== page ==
When you are slowly coming to terms with being chronically ill, and slowly realizing that you are no longer able to do what you used to be able to do – like being front row at a Rob Zombie concert 🤘, or taking your dog to your favorite hiking spot – you go through a lot of emotions. Kind of like the 5 stages of grief:
- Denial – “This isn’t a limitation, and it’s definitely not permanent, I’m just not able to do this today but tomorrow I will be, so I’m going to keep saying yes to everything I get invited to.”
- Anger – “Ok I’m upset that I was too weak to go to the beach last week, and I’m frustrated that I was too nauseous to meet friends for brunch this week, and I’ve had to cancel a lot of plans recently, but nothing will keep me from next week’s music festival that I paid a ton of money for! YOU WON’T WIN SPIROCHETE!”
- Bargaining – “Alright, so I might be sick, but I can still do what I want, I’m just not pushing myself hard enough. It’s not the illness that’s limiting me, it’s my lack of will power! All I need to do is push through whatever pain I’m feeling and I’ll be able to do it ALL!”
- Depression – “Wow. This is getting really bad. I’m cooped up and lonely, but too sick to go out. My life is changing, and I feel completely out of control of my body. Every time I say “yes” to a friend’s invitation I end up cancelling last minute. Every time I think I can do something, I end up not being able to do it. I don’t know what else to do but cry.”
- Acceptance – “Here’s the reality: I’m sick. I’m losing some abilities. This is just where I’m at right now, so instead of trying to push against it and crumpling into a nauseated, painful, depressed, guilt-ridden rag doll, I need to figure out where my limitations are, and how to tell what I can do on any given day.”
I wish that this experience of coming to terms with your new limitations was a simple, 5-step, linear path, but like anything involving health and emotions – it’s a rollercoaster. And just when you’re starting to learn how to read your body’s current set of limitations, you start herxing or have new symptoms or side effects that kick you into an entirely NEW set of limitations, so it starts to feel impossible to predict how much energy you’re going to have for anything.
That’s when my mom’s friend, who’s a nurse for elderly and disabled patients, said her favorite motto for her patients is:
“Do 1/3 less than you think you can.”
It’s an easy rule to live by (when you aren’t bargaining your way out of it – which will still happen so don’t shame yourself for faltering now and again!) and can help keep you from pushing yourself over the limit when you’re still not quite sure where the limits are.
For me my most debilitating symptom is my back pain. I’m a part-time wheelchair user (I don’t need it everyday, but if I’m going to have to stand or walk for long I can’t go without it), and I was stuck in denial and bargaining against needing a wheelchair for a couple years. I wouldn’t accept that my back was getting this bad. I would keep pushing myself too far, keep forcing myself to stand longer at the nightclub, or just go to one more store at the mall, or walk just as fast as my friends are walking, and afterwards I would be stuck on the couch in pain for hours, or I would be so weak and out of breath I’d feel on the verge of fainting.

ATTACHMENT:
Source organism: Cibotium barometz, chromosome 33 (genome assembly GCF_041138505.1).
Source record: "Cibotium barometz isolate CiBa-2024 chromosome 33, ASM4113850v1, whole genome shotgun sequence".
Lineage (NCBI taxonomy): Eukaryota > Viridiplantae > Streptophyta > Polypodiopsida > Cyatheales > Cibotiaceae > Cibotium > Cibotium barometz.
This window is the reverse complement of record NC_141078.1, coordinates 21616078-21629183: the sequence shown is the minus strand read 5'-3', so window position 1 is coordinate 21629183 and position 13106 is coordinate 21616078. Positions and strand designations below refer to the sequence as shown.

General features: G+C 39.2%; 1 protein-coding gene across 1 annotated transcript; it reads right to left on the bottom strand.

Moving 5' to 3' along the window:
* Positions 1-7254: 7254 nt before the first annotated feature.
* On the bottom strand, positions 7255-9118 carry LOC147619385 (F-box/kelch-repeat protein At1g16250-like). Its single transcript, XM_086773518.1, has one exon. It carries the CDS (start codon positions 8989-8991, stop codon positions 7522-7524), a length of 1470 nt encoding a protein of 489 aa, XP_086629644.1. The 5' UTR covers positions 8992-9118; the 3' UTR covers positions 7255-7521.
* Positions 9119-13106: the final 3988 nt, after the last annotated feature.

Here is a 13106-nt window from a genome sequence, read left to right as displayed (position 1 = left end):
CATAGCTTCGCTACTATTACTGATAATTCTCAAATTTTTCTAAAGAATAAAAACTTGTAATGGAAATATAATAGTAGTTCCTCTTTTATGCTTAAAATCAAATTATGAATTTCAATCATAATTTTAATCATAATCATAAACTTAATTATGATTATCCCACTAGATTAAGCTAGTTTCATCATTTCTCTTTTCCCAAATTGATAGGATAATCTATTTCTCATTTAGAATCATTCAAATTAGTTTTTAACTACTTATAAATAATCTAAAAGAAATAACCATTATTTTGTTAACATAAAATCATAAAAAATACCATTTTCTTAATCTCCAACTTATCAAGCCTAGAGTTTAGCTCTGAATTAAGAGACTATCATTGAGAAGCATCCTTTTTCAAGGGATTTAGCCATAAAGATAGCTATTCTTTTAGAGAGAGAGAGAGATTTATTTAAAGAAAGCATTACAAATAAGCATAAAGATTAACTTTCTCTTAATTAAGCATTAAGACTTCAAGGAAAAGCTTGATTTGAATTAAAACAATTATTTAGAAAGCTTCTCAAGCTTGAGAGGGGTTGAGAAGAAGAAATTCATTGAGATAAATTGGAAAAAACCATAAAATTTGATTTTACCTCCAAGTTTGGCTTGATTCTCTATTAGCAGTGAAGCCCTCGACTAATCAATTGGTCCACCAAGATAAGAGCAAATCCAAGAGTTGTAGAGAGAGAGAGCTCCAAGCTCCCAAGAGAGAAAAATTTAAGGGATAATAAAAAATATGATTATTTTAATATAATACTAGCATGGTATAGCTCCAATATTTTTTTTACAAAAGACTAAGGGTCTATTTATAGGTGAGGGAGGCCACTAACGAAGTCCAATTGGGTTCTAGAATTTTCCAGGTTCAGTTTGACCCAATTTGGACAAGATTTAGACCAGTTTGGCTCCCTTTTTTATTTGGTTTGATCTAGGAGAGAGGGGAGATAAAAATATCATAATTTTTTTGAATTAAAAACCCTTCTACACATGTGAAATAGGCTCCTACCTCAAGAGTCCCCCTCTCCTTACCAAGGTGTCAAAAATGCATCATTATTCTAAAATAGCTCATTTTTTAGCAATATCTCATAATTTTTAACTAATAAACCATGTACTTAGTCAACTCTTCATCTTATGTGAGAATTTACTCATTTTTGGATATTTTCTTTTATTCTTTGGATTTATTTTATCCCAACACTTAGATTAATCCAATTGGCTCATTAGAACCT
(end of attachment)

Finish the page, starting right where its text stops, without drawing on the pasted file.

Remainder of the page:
That’s not a good way to treat my body. Especially when it’s already dealing with so much. It’s also not a good way to treat my mind; not accepting my limits and feeling guilty that I should be doing more. It’s already a crazy mess in my mind, I don’t need to add more anguish to the mix.
I’m definitely not perfect with this. I still forget the motto sometimes. Like when I’ve gone through a particularly bad numbers of days of being too sick to leave the house, and then wake up feeling even just the tiniest better, and so desperate to just DO SOMETHING cuz I’ve been SO BORED! And then I see that there are dishes in the sink, and laundry to do, and groceries to buy, and walks I owe my dog, and that shop I want to go to, and the farmer’s market I’ve missed, and on and on and on. In those moments I have a hard time not planning a full day of activity because I just miss that feeling of doing things. But instead of being too hard on myself for not respecting my limitations that day, I try to practice self-compassion by remembering one of my favorite Al-anon slogans:
Progress not perfection.
You will forget or purposefully ignore the 1/3 less motto. You will push yourself too far, you will do it knowing it’ll cause you a lot of pain because you are just so frustrated, or so excited to do something. And it’s okay, because being a “perfect sick person” is impossible. All you can do is try to make a little progress; progress toward learning how your body feels when you’re about to approach a limit; progress toward flexing the “restriction muscle” to stop yourself from doing too much; progress toward being more gentle with yourself; and progress toward practicing SELF COMPASSION ❤︎ as you go through the ups and downs.
So nowadays, after two years of being disabled by Lyme, I just try to take out at least one thing from my mental list of things I want to do. So instead of saying to myself: “Okay Lisa! We’re feeling alright today, let’s mail those boxes at the UPS Store, pickup some Bubble Tea, and go grocery store shopping,” I’ll decide: “I don’t want to ruin this good day by pushing myself until I feel bad again, so I’ll go to the UPS store, get some bubble tea – yuuuuuummmm – and order my groceries online to be delivered instead. I’ll do 1/3 less than I think I can.” ❤︎